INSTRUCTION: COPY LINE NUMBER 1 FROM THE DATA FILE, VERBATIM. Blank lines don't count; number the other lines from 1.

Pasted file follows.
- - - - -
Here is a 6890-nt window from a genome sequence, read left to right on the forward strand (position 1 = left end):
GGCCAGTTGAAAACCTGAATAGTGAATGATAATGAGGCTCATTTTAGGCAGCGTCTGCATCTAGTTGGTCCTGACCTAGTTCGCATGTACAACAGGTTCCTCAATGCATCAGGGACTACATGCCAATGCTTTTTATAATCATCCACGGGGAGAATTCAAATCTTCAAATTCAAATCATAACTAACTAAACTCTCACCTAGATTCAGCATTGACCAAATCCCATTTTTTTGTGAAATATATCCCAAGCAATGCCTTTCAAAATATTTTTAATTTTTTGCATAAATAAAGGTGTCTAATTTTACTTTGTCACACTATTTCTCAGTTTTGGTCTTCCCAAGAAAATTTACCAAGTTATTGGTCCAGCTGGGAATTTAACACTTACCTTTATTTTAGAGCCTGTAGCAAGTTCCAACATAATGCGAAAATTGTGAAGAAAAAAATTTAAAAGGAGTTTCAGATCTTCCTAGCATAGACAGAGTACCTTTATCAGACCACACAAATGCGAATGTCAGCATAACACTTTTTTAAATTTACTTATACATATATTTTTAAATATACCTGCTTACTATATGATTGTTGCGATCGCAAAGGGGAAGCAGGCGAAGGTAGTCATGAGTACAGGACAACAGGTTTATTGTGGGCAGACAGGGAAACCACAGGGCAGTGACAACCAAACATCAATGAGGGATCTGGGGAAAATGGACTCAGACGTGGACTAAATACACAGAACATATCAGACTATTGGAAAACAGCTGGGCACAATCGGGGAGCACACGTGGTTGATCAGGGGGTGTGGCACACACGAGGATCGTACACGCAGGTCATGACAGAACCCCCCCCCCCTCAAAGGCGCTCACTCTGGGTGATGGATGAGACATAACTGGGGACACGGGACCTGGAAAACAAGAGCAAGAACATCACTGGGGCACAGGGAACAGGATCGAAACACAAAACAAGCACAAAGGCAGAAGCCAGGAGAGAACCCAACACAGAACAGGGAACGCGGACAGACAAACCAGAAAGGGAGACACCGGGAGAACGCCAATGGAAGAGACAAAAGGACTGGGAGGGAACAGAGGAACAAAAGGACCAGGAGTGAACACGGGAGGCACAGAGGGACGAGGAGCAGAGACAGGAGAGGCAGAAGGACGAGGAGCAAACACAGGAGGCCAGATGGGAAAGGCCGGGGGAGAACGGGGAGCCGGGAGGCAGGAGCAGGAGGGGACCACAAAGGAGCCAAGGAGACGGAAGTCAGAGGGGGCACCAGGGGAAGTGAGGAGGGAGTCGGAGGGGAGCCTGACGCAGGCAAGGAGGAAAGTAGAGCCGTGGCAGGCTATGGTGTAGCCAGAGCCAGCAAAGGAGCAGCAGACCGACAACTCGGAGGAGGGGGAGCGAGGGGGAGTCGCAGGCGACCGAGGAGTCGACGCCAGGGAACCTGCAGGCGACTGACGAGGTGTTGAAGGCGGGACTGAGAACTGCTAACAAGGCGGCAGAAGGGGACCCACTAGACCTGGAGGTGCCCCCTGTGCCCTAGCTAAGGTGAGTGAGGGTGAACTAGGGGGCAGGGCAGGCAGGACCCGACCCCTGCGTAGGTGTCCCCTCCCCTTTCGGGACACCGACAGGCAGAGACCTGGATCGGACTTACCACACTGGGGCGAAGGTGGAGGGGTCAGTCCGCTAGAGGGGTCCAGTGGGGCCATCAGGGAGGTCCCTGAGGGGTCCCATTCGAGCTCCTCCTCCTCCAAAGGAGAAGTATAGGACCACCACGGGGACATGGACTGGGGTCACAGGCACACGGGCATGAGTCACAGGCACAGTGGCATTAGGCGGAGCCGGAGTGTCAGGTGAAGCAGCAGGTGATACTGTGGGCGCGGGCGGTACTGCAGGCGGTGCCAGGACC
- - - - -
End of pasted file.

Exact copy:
Here is a 6890-nt window from a genome sequence, read left to right on the forward strand (position 1 = left end):